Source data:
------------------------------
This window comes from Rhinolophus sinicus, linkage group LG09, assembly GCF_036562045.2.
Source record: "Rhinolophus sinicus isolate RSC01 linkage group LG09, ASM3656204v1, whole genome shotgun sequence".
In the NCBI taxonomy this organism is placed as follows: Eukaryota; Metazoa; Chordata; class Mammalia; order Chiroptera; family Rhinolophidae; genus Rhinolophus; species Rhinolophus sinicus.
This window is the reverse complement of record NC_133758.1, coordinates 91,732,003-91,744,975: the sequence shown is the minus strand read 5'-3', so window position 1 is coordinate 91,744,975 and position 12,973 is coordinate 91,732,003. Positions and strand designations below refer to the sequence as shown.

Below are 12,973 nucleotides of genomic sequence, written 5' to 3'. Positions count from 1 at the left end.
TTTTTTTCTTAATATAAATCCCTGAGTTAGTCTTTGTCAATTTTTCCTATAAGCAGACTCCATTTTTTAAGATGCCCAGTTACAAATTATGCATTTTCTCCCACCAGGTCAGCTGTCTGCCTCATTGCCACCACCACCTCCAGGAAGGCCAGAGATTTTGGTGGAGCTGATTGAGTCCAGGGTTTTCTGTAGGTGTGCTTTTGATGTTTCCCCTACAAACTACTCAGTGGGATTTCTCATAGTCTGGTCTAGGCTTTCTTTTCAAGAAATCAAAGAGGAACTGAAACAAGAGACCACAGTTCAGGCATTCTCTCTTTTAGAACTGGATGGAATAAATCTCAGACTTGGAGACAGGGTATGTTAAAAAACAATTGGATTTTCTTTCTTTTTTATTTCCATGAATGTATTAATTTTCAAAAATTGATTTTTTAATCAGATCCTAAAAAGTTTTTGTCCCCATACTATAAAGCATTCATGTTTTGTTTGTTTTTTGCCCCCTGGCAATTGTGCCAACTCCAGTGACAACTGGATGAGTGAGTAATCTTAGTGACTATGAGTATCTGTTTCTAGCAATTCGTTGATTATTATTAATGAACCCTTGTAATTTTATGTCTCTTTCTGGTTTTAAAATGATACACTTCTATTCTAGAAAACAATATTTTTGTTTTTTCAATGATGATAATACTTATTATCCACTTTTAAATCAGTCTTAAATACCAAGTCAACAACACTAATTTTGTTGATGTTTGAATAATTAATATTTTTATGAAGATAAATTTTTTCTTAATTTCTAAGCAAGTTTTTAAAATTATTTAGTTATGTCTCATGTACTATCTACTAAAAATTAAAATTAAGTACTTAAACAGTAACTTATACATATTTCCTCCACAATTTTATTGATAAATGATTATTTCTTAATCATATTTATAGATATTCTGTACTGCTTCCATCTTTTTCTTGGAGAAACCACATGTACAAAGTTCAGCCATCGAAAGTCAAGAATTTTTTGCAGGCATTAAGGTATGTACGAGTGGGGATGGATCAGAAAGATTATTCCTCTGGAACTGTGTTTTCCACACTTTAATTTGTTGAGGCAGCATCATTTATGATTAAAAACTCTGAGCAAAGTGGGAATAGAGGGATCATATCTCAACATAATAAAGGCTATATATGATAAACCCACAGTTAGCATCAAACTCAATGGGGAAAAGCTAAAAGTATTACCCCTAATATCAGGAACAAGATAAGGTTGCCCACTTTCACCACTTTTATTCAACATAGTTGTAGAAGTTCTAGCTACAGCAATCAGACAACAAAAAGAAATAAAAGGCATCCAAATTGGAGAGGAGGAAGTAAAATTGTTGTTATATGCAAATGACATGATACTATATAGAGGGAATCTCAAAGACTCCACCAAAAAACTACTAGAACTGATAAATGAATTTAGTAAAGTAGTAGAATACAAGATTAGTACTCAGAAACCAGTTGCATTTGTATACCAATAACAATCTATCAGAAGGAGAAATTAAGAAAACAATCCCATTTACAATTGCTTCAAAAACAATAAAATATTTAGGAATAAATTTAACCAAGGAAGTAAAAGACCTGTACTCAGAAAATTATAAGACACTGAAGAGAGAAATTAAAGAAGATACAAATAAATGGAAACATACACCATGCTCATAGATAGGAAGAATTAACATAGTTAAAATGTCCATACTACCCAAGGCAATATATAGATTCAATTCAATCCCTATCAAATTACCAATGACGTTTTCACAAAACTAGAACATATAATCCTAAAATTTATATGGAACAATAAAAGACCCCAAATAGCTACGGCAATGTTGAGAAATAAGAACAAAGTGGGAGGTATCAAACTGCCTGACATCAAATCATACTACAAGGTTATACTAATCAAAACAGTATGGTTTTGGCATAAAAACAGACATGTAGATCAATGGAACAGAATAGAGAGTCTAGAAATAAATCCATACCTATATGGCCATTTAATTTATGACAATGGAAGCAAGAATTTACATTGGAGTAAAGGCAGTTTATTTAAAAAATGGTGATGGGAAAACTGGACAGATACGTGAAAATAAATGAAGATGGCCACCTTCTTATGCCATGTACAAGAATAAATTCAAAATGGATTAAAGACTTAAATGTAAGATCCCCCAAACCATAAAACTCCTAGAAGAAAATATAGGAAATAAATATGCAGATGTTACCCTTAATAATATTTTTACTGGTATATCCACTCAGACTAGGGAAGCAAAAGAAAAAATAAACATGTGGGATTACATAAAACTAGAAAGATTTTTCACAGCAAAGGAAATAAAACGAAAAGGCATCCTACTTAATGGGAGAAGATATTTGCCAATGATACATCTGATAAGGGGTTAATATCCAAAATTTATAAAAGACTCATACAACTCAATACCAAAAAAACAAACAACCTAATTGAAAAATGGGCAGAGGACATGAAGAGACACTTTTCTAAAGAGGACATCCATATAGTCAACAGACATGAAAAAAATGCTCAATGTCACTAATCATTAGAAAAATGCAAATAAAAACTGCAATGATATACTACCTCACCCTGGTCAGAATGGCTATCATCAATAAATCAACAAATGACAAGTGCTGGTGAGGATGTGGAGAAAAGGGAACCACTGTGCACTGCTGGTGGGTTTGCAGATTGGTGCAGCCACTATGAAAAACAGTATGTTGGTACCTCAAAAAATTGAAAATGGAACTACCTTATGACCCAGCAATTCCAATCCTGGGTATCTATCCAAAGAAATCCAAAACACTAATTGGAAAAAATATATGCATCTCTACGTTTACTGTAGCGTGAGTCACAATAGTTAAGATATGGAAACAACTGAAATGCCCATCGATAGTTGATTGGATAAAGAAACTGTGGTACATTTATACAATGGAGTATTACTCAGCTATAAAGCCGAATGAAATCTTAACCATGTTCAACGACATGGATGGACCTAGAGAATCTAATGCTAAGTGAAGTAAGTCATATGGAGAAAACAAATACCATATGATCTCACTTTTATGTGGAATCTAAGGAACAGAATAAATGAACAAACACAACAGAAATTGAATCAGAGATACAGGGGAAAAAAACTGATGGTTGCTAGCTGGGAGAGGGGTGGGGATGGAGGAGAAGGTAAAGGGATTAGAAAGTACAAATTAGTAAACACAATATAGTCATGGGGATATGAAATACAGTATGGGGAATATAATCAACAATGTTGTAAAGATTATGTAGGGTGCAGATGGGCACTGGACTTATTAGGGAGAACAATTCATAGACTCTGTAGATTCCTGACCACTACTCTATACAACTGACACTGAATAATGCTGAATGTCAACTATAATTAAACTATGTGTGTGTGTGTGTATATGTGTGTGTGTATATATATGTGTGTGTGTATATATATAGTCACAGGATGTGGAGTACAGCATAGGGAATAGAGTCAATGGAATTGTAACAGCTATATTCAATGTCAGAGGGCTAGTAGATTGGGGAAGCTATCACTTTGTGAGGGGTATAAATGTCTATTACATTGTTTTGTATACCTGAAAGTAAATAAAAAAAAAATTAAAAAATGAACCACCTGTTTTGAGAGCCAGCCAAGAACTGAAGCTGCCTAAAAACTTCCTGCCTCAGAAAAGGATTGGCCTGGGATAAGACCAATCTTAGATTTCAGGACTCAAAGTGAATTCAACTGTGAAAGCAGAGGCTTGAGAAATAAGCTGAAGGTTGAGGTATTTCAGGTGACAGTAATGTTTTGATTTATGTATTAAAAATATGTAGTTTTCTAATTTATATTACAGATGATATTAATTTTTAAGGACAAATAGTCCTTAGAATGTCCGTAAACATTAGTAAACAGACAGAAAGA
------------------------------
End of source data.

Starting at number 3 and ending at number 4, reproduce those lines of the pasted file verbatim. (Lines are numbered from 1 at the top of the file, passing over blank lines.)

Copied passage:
In the NCBI taxonomy this organism is placed as follows: Eukaryota; Metazoa; Chordata; class Mammalia; order Chiroptera; family Rhinolophidae; genus Rhinolophus; species Rhinolophus sinicus.
This window is the reverse complement of record NC_133758.1, coordinates 91,732,003-91,744,975: the sequence shown is the minus strand read 5'-3', so window position 1 is coordinate 91,744,975 and position 12,973 is coordinate 91,732,003. Positions and strand designations below refer to the sequence as shown.